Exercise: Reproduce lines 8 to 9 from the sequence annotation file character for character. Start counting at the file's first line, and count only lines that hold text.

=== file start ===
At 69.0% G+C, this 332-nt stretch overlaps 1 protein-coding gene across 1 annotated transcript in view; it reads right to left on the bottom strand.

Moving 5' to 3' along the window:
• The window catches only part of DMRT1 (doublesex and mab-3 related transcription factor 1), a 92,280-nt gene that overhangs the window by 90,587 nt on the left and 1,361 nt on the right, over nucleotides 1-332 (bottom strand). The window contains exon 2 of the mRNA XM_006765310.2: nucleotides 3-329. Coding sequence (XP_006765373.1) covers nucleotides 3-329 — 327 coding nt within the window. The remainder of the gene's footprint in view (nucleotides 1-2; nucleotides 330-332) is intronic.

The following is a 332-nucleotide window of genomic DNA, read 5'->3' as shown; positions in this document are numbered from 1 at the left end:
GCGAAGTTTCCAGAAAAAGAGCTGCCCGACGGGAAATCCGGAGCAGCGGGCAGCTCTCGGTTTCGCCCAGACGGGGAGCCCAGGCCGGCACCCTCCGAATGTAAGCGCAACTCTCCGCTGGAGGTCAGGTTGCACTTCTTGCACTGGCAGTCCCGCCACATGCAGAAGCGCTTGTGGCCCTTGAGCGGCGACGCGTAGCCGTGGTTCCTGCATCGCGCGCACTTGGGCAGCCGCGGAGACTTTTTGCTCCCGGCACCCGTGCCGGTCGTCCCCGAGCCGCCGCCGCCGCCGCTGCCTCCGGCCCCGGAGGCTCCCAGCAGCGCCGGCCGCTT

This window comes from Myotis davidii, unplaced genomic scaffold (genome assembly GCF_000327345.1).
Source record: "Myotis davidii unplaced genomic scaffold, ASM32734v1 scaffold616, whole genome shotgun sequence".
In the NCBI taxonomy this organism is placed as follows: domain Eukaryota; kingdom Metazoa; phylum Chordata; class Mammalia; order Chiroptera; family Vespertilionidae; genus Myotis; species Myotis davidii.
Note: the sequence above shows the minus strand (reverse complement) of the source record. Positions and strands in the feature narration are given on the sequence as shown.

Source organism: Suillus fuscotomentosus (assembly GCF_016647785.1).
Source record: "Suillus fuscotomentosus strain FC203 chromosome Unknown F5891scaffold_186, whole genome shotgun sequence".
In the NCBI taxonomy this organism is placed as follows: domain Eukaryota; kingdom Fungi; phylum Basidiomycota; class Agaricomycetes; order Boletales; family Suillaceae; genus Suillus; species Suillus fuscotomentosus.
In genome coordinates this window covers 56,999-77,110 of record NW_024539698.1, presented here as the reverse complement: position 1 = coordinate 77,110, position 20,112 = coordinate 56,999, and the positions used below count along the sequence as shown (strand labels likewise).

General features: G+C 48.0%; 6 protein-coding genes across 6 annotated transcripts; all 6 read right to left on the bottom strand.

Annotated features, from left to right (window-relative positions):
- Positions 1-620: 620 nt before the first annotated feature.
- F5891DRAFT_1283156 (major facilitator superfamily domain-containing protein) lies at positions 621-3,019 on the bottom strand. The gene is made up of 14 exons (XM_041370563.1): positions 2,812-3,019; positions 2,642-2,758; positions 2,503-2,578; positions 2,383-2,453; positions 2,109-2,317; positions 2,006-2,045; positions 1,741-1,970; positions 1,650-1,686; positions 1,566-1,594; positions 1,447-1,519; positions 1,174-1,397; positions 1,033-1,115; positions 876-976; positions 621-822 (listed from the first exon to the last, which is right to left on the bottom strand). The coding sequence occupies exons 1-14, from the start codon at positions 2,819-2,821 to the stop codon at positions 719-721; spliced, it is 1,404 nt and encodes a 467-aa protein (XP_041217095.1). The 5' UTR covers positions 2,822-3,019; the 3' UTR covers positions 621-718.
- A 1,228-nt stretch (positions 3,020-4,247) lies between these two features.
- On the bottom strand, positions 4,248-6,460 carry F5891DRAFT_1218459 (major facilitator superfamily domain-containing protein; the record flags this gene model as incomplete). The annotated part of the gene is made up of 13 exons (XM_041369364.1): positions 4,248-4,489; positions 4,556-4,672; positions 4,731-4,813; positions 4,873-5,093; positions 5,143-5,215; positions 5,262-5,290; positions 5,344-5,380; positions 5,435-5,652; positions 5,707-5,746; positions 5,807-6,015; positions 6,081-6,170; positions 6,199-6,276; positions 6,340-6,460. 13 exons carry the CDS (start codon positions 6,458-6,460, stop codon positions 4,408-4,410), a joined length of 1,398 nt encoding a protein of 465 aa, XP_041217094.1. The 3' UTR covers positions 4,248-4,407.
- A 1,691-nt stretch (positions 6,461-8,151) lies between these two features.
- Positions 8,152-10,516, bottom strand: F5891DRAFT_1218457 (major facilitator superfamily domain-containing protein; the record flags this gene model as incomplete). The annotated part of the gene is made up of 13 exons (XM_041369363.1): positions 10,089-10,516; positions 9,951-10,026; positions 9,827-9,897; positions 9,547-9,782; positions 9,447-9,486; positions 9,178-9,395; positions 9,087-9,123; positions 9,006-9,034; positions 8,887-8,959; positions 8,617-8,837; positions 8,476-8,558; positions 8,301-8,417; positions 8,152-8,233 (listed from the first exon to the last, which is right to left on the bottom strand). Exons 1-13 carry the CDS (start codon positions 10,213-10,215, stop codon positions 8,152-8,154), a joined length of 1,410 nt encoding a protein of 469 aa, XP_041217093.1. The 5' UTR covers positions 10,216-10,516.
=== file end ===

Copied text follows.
In the NCBI taxonomy this organism is placed as follows: domain Eukaryota; kingdom Metazoa; phylum Chordata; class Mammalia; order Chiroptera; family Vespertilionidae; genus Myotis; species Myotis davidii.
Note: the sequence above shows the minus strand (reverse complement) of the source record. Positions and strands in the feature narration are given on the sequence as shown.